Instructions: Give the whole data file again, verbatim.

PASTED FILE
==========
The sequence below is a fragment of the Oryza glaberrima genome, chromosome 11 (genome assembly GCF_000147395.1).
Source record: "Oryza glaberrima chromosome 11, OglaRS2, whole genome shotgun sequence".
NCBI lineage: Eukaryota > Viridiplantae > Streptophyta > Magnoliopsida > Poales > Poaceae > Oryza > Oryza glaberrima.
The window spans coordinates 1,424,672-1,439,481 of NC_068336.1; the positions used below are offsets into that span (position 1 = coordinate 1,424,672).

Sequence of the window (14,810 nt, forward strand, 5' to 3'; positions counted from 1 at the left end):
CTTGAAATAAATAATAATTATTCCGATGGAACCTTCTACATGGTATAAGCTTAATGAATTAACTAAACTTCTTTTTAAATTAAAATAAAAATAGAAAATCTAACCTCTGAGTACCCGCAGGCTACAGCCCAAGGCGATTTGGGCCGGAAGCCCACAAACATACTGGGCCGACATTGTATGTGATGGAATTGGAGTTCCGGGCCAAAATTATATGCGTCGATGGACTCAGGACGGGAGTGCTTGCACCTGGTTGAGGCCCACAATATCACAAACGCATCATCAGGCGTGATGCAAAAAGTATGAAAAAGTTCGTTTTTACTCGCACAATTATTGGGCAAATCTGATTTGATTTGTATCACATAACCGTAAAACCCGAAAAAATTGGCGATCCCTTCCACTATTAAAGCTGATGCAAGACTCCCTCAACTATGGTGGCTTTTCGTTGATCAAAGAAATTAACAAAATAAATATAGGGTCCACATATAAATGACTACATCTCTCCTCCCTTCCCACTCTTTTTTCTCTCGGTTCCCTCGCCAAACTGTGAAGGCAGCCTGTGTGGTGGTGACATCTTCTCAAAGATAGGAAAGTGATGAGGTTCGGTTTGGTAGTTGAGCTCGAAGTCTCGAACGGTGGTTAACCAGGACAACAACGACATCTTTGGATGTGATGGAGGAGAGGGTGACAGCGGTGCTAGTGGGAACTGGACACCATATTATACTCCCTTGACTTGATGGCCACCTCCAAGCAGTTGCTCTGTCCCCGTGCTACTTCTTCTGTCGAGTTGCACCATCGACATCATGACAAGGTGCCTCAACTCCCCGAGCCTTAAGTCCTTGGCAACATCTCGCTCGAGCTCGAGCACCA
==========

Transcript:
The sequence below is a fragment of the Oryza glaberrima genome, chromosome 11 (genome assembly GCF_000147395.1).
Source record: "Oryza glaberrima chromosome 11, OglaRS2, whole genome shotgun sequence".
NCBI lineage: Eukaryota > Viridiplantae > Streptophyta > Magnoliopsida > Poales > Poaceae > Oryza > Oryza glaberrima.
The window spans coordinates 1,424,672-1,439,481 of NC_068336.1; the positions used below are offsets into that span (position 1 = coordinate 1,424,672).

Sequence of the window (14,810 nt, forward strand, 5' to 3'; positions counted from 1 at the left end):
CTTGAAATAAATAATAATTATTCCGATGGAACCTTCTACATGGTATAAGCTTAATGAATTAACTAAACTTCTTTTTAAATTAAAATAAAAATAGAAAATCTAACCTCTGAGTACCCGCAGGCTACAGCCCAAGGCGATTTGGGCCGGAAGCCCACAAACATACTGGGCCGACATTGTATGTGATGGAATTGGAGTTCCGGGCCAAAATTATATGCGTCGATGGACTCAGGACGGGAGTGCTTGCACCTGGTTGAGGCCCACAATATCACAAACGCATCATCAGGCGTGATGCAAAAAGTATGAAAAAGTTCGTTTTTACTCGCACAATTATTGGGCAAATCTGATTTGATTTGTATCACATAACCGTAAAACCCGAAAAAATTGGCGATCCCTTCCACTATTAAAGCTGATGCAAGACTCCCTCAACTATGGTGGCTTTTCGTTGATCAAAGAAATTAACAAAATAAATATAGGGTCCACATATAAATGACTACATCTCTCCTCCCTTCCCACTCTTTTTTCTCTCGGTTCCCTCGCCAAACTGTGAAGGCAGCCTGTGTGGTGGTGACATCTTCTCAAAGATAGGAAAGTGATGAGGTTCGGTTTGGTAGTTGAGCTCGAAGTCTCGAACGGTGGTTAACCAGGACAACAACGACATCTTTGGATGTGATGGAGGAGAGGGTGACAGCGGTGCTAGTGGGAACTGGACACCATATTATACTCCCTTGACTTGATGGCCACCTCCAAGCAGTTGCTCTGTCCCCGTGCTACTTCTTCTGTCGAGTTGCACCATCGACATCATGACAAGGTGCCTCAACTCCCCGAGCCTTAAGTCCTTGGCAACATCTCGCTCGAGCTCGAGCACCA